that Alabama failed to provide adequate assistance of counsel as
required by the due process clause of the 14th Amendment.

January, 1933
Samuel S. Leibowitz, a New York lawyer, is retained
by the ILD to defend the Scottsboro boys.

March 27, 1933 to April 9, 1933


on March 27 , Haywood Patterson's second trial
began and on April 9, Patterson found guilty by jury
and sentenced to death in the electric chair.

April 9, 1933
Potest against the decision of a jury in the trial of
Haywood Patterson, one of the nine Scottsboro
Boys

April 18, 1933


Judge Horton postponed the trials of the other
Scottsboro boys because of dangerously high local
tensions.

May 7, 1933
In one of many protests around the nation,
thousands march in Washington protesting the
Alabama trials

June 22, 1933


Judge Horton set aside Haywood Patterson's
conviction and granted a new trial and in October,
1933, the case transferred to Judge William
Callahan's court.

WASHINGTON MARCH, 1933


4000 March in Washington to Free 'Scottsboro Boys'

Nov.-Dec., 1933
Haywood Patterson and Clarence Norris were tried
for rape, convicted, and sentenced to death.

June, 1934
Alabama Supreme Court affirmed the convictions of
Haywood and Norris.

April 1, 1935
The U.S. Supreme Court overturned the convictions
of Norris and Patterson because African Americans
were excluded from sitting on the juries in their
trials.

January 23, 1936


Haywood Patterson convicted for a fourth time of
rape and is sentenced to 75 years in prison.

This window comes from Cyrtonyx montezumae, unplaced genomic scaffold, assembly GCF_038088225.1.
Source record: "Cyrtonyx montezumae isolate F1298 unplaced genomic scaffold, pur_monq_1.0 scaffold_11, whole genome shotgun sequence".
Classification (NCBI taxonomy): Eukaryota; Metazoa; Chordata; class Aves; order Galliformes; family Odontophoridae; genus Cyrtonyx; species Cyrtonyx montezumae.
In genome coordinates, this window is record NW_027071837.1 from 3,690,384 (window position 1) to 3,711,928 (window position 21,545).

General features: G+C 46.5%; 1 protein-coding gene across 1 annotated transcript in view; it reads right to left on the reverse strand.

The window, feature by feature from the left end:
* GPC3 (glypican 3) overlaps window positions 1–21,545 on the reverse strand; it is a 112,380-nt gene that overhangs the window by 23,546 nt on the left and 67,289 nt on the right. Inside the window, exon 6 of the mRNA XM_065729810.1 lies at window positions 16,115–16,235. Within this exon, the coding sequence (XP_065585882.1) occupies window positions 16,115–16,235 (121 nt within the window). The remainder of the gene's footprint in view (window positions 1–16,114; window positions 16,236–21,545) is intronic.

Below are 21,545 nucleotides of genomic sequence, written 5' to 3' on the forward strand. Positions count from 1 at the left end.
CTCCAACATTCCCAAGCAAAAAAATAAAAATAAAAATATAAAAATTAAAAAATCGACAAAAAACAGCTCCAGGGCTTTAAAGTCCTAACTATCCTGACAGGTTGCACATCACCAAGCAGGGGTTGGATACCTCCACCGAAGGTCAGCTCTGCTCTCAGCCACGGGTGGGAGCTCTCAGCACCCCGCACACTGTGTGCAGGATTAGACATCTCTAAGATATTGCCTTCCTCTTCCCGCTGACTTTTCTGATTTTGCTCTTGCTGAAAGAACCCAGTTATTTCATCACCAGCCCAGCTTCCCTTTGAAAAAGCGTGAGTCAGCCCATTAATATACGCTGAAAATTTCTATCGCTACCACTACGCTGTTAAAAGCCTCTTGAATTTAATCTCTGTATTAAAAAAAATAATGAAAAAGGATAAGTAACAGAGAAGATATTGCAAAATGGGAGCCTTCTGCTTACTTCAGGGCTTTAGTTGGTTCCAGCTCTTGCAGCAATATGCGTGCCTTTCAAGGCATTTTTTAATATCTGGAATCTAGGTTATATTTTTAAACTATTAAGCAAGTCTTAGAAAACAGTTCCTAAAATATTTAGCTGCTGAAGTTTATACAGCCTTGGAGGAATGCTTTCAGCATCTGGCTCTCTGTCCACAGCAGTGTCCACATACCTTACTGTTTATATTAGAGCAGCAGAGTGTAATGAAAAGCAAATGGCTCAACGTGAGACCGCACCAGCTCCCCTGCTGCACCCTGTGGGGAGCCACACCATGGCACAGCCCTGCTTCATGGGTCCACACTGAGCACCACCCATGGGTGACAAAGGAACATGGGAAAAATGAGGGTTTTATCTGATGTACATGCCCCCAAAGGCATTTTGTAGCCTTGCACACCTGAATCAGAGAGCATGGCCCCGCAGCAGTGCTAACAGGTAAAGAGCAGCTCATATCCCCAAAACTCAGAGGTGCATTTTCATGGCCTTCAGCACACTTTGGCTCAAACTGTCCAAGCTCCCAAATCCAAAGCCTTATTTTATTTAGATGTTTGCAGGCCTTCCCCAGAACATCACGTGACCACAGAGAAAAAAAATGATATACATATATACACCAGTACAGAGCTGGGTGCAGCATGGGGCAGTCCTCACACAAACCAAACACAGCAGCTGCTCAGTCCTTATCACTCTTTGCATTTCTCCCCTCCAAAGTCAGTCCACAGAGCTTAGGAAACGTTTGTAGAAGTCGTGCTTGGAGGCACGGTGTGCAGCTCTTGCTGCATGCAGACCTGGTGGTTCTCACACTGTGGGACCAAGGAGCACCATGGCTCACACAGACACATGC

January 24, 1936


Ozzie Powell shot in the head by Sheriff Jay Sandlin
while attacking Deputy Sheriff Edgar Blalock.

July 15th, 1937


Clarence Norris convicted of rape and sentenced to death.
Andy Wright convicted and sentenced to 99 years for
rape. Charlie Weems convicted and sentenced to 75
years. Ozzie Powell pleaded guilty to assaulting the
sheriff and is sentenced to 20 years.

JULY 24th 1937


Charlie Weems was convicted of rape and was
sentenced to 105 years inn prison

JULY 24th 1937


As part of plea bargain, the rape charge against
Ozzie Powell were dropped in exchange for him
pleading guilty to assaulting the deputy. He was
sentenced to 20 years.

JULY 24th 1937


Roy Wright, Eugene Williams, Olen Montgomery and
Willie Roberson were released after all charges
were dropped against them.

July 5, 1938
Clarence Norris's death sentence is reduced to life
in prison by Governor Graves.

September, 1943
Charlie Weems was paroled

January, 1944
Norris and Andy Wright were paroled. Both later
violated their paroles and were made to return to
prison.

June, 1946
Ozzie Powell was paroled.

July, 1948
Haywood Patterson escaped from prison.

July, 1948
Haywood Patterson escaped from prison and
published his book The Scottsboro Boys in 1950.

Clarence Norris
Clarence Norris was pardoned in 1976, published
his book in 1979. He died in 1989, the last of the
Scottsboro Boys.

January, 2004
Scottsboro
acknowledged
the
injustice
by
dedicating s historical marker to the Scottsboro
Boys outside the Jackson County Courthouse.

April 19, 2013


Alabama Governor Robert Bentley signed legislation
officially pardoning and exonerating all nine
Scottsboro Boys.

Some of the Books on


Scottsboro Boys

The Scottsboro Boys in


Their Own Words: Selected
Letters,
1931-1950:
Kwando M. Kinshasa

Some of the Books


on Scottsboro Boys

Powell V. Alabama: The


Scottsboro
Boys
and
American Justice (Historic
Supreme
Court
Cases):
Gerald Horne:

Some of the Books


on Scottsboro Boys

The Trial of the Scottsboro


Boys (Civil Rights
Movement)

Some of the Books


on Scottsboro Boys

The Scottsboro Boys Trial:


A Primary Source Account
(Great Trials of the 20th
Century

Some of the Books


on Scottsboro Boys

The Scottsboro Boys


(Essential Events)

Some of the Books


on Scottsboro Boys

The Man from Scottsboro:


Clarence Norris and the
Infamous 1931 Alabama
Rape Trial, in His Own
Words

Some of the Books


on Scottsboro Boys

Remembering Scottsboro:
The Legacy of an Infamous
Trial: James A. Miller